A new study suggests that parents who wash their dishes by hand, rather than in a dishwashing machine, may unwittingly lower the likelihood that their children will develop allergies.
The new study, published in the journal Pediatrics, looked at whether a number of behaviors that expose children to bacteria early in life might protect them from developing allergies later on. The idea, known as the hygiene hypothesis, is that children raised in particularly sanitized environments are less likely to develop an immune tolerance to trivial threats.
The researchers followed roughly 1,000 young children and their parents living in the Gothenburg area of Sweden. They investigated behaviors like whether the parents fed their children foods purchased directly from farms, such as eggs, meat and unpasteurized milk. They looked into whether the children ate fermented foods, which have beneficial probiotic bacteria. And they looked into whether the parents washed their dishes by hand or used a dishwasher.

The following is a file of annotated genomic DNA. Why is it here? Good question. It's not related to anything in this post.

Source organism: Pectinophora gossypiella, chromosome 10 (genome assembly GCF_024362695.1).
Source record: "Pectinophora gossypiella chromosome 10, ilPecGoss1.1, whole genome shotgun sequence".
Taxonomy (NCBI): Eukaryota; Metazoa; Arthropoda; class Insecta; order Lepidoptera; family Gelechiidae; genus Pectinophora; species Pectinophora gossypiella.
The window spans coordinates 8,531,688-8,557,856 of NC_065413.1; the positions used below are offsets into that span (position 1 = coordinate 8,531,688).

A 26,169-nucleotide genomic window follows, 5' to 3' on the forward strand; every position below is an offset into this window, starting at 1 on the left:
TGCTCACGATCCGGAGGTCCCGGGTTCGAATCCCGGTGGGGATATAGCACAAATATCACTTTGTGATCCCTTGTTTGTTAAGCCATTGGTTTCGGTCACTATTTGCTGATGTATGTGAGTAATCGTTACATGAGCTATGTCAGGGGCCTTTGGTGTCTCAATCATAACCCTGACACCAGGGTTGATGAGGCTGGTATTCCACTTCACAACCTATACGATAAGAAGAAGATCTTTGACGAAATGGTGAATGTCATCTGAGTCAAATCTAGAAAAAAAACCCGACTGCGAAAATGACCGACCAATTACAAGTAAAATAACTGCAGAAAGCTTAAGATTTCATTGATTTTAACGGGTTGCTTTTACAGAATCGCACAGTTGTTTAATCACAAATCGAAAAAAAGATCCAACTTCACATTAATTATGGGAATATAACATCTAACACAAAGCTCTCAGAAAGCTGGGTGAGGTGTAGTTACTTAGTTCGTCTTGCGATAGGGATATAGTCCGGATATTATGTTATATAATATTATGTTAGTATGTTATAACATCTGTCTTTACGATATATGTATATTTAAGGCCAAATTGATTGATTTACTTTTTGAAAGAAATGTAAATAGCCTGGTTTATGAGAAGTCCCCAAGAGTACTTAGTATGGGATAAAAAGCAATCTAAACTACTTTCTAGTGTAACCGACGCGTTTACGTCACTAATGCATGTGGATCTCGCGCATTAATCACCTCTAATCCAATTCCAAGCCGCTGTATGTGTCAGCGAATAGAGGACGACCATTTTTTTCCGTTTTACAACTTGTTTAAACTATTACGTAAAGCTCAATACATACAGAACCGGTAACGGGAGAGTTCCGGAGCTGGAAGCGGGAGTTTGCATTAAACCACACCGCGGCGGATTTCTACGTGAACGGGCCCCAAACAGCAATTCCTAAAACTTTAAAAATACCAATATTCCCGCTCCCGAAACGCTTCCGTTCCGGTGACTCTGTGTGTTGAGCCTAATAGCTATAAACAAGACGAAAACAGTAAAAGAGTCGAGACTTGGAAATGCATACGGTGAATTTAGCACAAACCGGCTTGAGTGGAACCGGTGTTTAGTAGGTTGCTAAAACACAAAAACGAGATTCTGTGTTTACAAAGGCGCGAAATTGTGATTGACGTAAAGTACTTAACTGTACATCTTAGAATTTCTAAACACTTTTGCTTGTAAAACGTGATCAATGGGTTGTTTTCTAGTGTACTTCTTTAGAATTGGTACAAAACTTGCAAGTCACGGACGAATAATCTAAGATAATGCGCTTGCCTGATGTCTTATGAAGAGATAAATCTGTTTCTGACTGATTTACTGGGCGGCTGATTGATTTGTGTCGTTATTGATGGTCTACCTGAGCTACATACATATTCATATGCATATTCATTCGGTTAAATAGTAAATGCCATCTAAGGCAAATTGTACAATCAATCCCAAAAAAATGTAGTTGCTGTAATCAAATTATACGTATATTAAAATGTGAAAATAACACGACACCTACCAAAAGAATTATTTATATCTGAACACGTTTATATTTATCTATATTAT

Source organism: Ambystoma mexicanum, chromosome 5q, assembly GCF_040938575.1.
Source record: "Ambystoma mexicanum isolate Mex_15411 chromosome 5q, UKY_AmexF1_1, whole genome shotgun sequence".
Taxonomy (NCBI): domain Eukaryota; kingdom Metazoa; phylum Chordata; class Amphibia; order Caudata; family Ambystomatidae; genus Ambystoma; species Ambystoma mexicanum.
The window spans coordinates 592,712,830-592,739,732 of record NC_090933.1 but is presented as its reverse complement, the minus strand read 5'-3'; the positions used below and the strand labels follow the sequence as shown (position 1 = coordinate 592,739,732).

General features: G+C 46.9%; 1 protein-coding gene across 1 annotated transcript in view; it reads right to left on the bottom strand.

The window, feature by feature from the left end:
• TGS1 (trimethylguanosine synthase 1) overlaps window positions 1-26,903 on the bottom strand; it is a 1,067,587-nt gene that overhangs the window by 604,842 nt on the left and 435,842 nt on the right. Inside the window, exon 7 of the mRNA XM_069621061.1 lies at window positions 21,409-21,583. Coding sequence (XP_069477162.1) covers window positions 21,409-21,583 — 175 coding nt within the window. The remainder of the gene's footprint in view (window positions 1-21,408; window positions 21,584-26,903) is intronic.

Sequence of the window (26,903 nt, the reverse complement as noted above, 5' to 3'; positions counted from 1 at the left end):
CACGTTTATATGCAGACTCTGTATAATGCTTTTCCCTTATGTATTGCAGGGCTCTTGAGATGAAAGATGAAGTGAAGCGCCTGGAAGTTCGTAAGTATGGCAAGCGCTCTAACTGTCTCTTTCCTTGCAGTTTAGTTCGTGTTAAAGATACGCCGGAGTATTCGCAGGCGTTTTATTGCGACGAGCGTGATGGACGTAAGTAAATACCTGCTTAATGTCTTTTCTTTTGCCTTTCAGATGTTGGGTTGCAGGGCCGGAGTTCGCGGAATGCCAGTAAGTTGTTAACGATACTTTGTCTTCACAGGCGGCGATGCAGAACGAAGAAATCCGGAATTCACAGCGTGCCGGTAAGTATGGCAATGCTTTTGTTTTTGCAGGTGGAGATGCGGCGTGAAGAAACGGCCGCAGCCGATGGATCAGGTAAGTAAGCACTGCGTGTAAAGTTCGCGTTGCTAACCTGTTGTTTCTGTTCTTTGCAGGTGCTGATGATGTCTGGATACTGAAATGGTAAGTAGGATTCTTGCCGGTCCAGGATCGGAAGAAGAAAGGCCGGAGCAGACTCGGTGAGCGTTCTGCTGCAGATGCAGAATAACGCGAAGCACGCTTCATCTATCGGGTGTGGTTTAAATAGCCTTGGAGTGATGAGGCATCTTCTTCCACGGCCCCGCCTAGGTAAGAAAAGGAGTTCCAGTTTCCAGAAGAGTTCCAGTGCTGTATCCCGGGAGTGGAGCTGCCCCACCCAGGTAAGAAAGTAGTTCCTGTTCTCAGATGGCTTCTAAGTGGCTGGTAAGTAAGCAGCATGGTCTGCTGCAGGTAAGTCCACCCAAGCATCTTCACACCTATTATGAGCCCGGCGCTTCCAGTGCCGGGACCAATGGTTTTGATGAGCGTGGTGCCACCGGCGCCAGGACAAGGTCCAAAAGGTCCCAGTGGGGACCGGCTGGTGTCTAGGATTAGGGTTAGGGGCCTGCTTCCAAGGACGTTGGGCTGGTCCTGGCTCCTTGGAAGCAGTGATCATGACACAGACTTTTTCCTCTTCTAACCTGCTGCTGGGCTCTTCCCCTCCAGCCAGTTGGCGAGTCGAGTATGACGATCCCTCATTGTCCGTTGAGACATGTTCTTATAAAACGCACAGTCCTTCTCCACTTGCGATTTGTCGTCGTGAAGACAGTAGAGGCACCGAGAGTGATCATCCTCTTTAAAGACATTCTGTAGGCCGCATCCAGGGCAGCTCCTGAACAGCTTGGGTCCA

Then they examined whether the children had allergic conditions including asthma, eczema and hay fever. Ultimately, the researchers found that children raised in households where dishes were always washed by hand had half the rate of allergies. They also discovered that this relationship was amplified if the children also ate fermented foods or if the families bought food directly from local farms.
The findings demonstrated only an association, not cause and effect, so it was not clear whether these behaviors directly led to fewer allergies. But it may be the case that these behaviors expose children to innocuous bacteria, which can help strengthen their immune systems, said Bill Hesselmar, an assistant professor at the University of Gothenburg and lead author of the study.
Dr Hesselmar said that while the sanitizing effect of dishwashing machines can be a good thing, the "less efficient" method of washing dishes by hand might leave behind some bacteria that could have benefits. But he said more research was needed to see if the relationship they found was real and, if so, what was causing it.
"It's an interesting finding and very surprising," he said. "But we have to see if we can confirm it."
New York Times